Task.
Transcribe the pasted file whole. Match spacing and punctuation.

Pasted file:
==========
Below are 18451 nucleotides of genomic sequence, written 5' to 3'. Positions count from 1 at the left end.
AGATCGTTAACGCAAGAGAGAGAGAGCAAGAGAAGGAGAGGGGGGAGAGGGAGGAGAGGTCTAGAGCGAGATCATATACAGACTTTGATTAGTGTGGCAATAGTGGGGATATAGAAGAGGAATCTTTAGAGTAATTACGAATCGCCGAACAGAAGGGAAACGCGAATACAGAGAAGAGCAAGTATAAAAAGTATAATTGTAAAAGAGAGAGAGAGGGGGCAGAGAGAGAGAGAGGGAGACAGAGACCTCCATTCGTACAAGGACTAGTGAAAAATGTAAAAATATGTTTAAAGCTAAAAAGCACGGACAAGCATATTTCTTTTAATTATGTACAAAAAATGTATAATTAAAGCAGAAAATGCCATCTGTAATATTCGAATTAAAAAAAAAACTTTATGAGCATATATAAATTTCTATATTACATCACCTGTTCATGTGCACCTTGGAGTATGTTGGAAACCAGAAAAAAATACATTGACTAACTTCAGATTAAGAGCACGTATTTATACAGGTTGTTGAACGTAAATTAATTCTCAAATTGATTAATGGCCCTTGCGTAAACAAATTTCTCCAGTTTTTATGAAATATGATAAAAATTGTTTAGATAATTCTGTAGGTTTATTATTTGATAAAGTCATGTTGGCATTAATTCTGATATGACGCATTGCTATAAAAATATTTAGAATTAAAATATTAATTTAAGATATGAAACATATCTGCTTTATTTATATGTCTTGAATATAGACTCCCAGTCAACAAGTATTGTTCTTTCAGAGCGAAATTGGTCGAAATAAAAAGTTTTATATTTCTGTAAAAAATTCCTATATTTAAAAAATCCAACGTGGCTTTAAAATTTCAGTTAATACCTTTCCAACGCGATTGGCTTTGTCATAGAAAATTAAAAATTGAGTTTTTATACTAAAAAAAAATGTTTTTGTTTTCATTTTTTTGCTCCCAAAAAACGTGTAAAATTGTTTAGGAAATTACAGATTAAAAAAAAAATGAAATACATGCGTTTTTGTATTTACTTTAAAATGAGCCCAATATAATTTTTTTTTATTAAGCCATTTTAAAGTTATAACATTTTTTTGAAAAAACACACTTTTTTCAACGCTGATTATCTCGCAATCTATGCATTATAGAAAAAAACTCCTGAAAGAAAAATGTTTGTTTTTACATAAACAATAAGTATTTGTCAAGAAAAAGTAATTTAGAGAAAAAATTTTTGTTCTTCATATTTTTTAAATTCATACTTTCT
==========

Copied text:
Below are 18451 nucleotides of genomic sequence, written 5' to 3'. Positions count from 1 at the left end.
AGATCGTTAACGCAAGAGAGAGAGAGCAAGAGAAGGAGAGGGGGGAGAGGGAGGAGAGGTCTAGAGCGAGATCATATACAGACTTTGATTAGTGTGGCAATAGTGGGGATATAGAAGAGGAATCTTTAGAGTAATTACGAATCGCCGAACAGAAGGGAAACGCGAATACAGAGAAGAGCAAGTATAAAAAGTATAATTGTAAAAGAGAGAGAGAGGGGGCAGAGAGAGAGAGAGGGAGACAGAGACCTCCATTCGTACAAGGACTAGTGAAAAATGTAAAAATATGTTTAAAGCTAAAAAGCACGGACAAGCATATTTCTTTTAATTATGTACAAAAAATGTATAATTAAAGCAGAAAATGCCATCTGTAATATTCGAATTAAAAAAAAAACTTTATGAGCATATATAAATTTCTATATTACATCACCTGTTCATGTGCACCTTGGAGTATGTTGGAAACCAGAAAAAAATACATTGACTAACTTCAGATTAAGAGCACGTATTTATACAGGTTGTTGAACGTAAATTAATTCTCAAATTGATTAATGGCCCTTGCGTAAACAAATTTCTCCAGTTTTTATGAAATATGATAAAAATTGTTTAGATAATTCTGTAGGTTTATTATTTGATAAAGTCATGTTGGCATTAATTCTGATATGACGCATTGCTATAAAAATATTTAGAATTAAAATATTAATTTAAGATATGAAACATATCTGCTTTATTTATATGTCTTGAATATAGACTCCCAGTCAACAAGTATTGTTCTTTCAGAGCGAAATTGGTCGAAATAAAAAGTTTTATATTTCTGTAAAAAATTCCTATATTTAAAAAATCCAACGTGGCTTTAAAATTTCAGTTAATACCTTTCCAACGCGATTGGCTTTGTCATAGAAAATTAAAAATTGAGTTTTTATACTAAAAAAAAATGTTTTTGTTTTCATTTTTTTGCTCCCAAAAAACGTGTAAAATTGTTTAGGAAATTACAGATTAAAAAAAAAATGAAATACATGCGTTTTTGTATTTACTTTAAAATGAGCCCAATATAATTTTTTTTTATTAAGCCATTTTAAAGTTATAACATTTTTTTGAAAAAACACACTTTTTTCAACGCTGATTATCTCGCAATCTATGCATTATAGAAAAAAACTCCTGAAAGAAAAATGTTTGTTTTTACATAAACAATAAGTATTTGTCAAGAAAAAGTAATTTAGAGAAAAAATTTTTGTTCTTCATATTTTTTAAATTCATACTTTCT